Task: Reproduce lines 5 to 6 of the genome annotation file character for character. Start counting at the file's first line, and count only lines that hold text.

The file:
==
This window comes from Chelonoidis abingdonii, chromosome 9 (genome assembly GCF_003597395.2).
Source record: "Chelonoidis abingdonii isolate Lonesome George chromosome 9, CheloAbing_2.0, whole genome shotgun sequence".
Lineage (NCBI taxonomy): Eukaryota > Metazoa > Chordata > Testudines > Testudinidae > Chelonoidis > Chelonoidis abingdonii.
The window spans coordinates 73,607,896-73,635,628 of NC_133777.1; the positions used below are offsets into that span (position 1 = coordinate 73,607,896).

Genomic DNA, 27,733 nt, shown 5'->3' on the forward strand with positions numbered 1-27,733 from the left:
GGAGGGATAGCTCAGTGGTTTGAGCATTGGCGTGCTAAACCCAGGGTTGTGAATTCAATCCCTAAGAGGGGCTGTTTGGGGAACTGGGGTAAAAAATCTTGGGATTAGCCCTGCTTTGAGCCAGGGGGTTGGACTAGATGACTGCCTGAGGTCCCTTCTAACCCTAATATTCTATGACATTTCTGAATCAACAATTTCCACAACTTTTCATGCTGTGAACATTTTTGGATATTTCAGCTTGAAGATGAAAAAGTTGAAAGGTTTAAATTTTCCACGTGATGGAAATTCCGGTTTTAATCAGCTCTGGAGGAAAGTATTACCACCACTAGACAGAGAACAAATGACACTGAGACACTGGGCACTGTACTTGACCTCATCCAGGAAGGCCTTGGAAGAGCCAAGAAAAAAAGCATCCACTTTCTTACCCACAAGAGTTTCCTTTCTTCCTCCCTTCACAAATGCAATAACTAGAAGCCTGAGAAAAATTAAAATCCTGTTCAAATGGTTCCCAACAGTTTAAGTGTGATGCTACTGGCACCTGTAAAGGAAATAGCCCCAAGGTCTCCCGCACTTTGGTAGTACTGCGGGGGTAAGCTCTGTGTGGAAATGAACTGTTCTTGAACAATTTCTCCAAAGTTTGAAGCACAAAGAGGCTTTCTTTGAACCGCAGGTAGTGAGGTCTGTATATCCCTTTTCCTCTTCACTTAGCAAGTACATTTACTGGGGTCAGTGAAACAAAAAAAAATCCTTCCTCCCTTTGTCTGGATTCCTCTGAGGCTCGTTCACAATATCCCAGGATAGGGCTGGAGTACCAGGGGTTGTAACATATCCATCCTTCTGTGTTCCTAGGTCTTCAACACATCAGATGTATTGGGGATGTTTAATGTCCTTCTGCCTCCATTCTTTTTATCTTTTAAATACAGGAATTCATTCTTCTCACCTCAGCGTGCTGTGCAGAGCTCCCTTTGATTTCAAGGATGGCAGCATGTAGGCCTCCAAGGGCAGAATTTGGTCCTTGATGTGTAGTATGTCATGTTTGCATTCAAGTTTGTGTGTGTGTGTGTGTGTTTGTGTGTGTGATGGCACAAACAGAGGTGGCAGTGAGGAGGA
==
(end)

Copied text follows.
Genomic DNA, 27,733 nt, shown 5'->3' on the forward strand with positions numbered 1-27,733 from the left:
GGAGGGATAGCTCAGTGGTTTGAGCATTGGCGTGCTAAACCCAGGGTTGTGAATTCAATCCCTAAGAGGGGCTGTTTGGGGAACTGGGGTAAAAAATCTTGGGATTAGCCCTGCTTTGAGCCAGGGGGTTGGACTAGATGACTGCCTGAGGTCCCTTCTAACCCTAATATTCTATGACATTTCTGAATCAACAATTTCCACAACTTTTCATGCTGTGAACATTTTTGGATATTTCAGCTTGAAGATGAAAAAGTTGAAAGGTTTAAATTTTCCACGTGATGGAAATTCCGGTTTTAATCAGCTCTGGAGGAAAGTATTACCACCACTAGACAGAGAACAAATGACACTGAGACACTGGGCACTGTACTTGACCTCATCCAGGAAGGCCTTGGAAGAGCCAAGAAAAAAAGCATCCACTTTCTTACCCACAAGAGTTTCCTTTCTTCCTCCCTTCACAAATGCAATAACTAGAAGCCTGAGAAAAATTAAAATCCTGTTCAAATGGTTCCCAACAGTTTAAGTGTGATGCTACTGGCACCTGTAAAGGAAATAGCCCCAAGGTCTCCCGCACTTTGGTAGTACTGCGGGGGTAAGCTCTGTGTGGAAATGAACTGTTCTTGAACAATTTCTCCAAAGTTTGAAGCACAAAGAGGCTTTCTTTGAACCGCAGGTAGTGAGGTCTGTATATCCCTTTTCCTCTTCACTTAGCAAGTACATTTACTGGGGTCAGTGAAACAAAAAAAAATCCTTCCTCCCTTTGTCTGGATTCCTCTGAGGCTCGTTCACAATATCCCAGGATAGGGCTGGAGTACCAGGGGTTGTAACATATCCATCCTTCTGTGTTCCTAGGTCTTCAACACATCAGATGTATTGGGGATGTTTAATGTCCTTCTGCCTCCATTCTTTTTATCTTTTAAATACAGGAATTCATTCTTCTCACCTCAGCGTGCTGTGCAGAGCTCCCTTTGATTTCAAGGATGGCAGCATGTAGGCCTCCAAGGGCAGAATTTGGTCCTTGATGTGTAGTATGTCATGTTTGCATTCAAGTTTGTGTGTGTGTGTGTGTGTTTGTGTGTGTGATGGCACAAACAGAGGTGGCAGTGAGGAGGA